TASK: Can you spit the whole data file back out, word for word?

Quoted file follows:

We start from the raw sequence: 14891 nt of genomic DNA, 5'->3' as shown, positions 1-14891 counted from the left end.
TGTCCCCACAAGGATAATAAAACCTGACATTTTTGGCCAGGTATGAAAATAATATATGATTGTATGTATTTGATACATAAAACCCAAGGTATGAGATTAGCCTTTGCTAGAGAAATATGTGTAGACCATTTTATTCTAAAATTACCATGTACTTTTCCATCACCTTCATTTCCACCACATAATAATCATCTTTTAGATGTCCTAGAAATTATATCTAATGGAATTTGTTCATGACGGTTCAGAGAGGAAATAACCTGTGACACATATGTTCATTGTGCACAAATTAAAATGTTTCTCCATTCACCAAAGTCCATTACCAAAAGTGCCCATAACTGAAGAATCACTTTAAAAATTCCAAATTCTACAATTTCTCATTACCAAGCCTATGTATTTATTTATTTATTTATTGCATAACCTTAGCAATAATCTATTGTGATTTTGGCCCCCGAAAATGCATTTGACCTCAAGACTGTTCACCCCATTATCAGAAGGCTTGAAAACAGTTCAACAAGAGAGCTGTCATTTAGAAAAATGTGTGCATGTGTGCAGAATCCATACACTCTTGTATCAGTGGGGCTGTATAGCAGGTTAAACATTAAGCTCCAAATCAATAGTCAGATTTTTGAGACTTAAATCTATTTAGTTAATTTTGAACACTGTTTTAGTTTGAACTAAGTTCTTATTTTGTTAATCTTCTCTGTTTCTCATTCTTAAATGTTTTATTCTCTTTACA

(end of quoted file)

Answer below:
We start from the raw sequence: 14891 nt of genomic DNA, 5'->3' as shown, positions 1-14891 counted from the left end.
TGTCCCCACAAGGATAATAAAACCTGACATTTTTGGCCAGGTATGAAAATAATATATGATTGTATGTATTTGATACATAAAACCCAAGGTATGAGATTAGCCTTTGCTAGAGAAATATGTGTAGACCATTTTATTCTAAAATTACCATGTACTTTTCCATCACCTTCATTTCCACCACATAATAATCATCTTTTAGATGTCCTAGAAATTATATCTAATGGAATTTGTTCATGACGGTTCAGAGAGGAAATAACCTGTGACACATATGTTCATTGTGCACAAATTAAAATGTTTCTCCATTCACCAAAGTCCATTACCAAAAGTGCCCATAACTGAAGAATCACTTTAAAAATTCCAAATTCTACAATTTCTCATTACCAAGCCTATGTATTTATTTATTTATTTATTGCATAACCTTAGCAATAATCTATTGTGATTTTGGCCCCCGAAAATGCATTTGACCTCAAGACTGTTCACCCCATTATCAGAAGGCTTGAAAACAGTTCAACAAGAGAGCTGTCATTTAGAAAAATGTGTGCATGTGTGCAGAATCCATACACTCTTGTATCAGTGGGGCTGTATAGCAGGTTAAACATTAAGCTCCAAATCAATAGTCAGATTTTTGAGACTTAAATCTATTTAGTTAATTTTGAACACTGTTTTAGTTTGAACTAAGTTCTTATTTTGTTAATCTTCTCTGTTTCTCATTCTTAAATGTTTTATTCTCTTTACA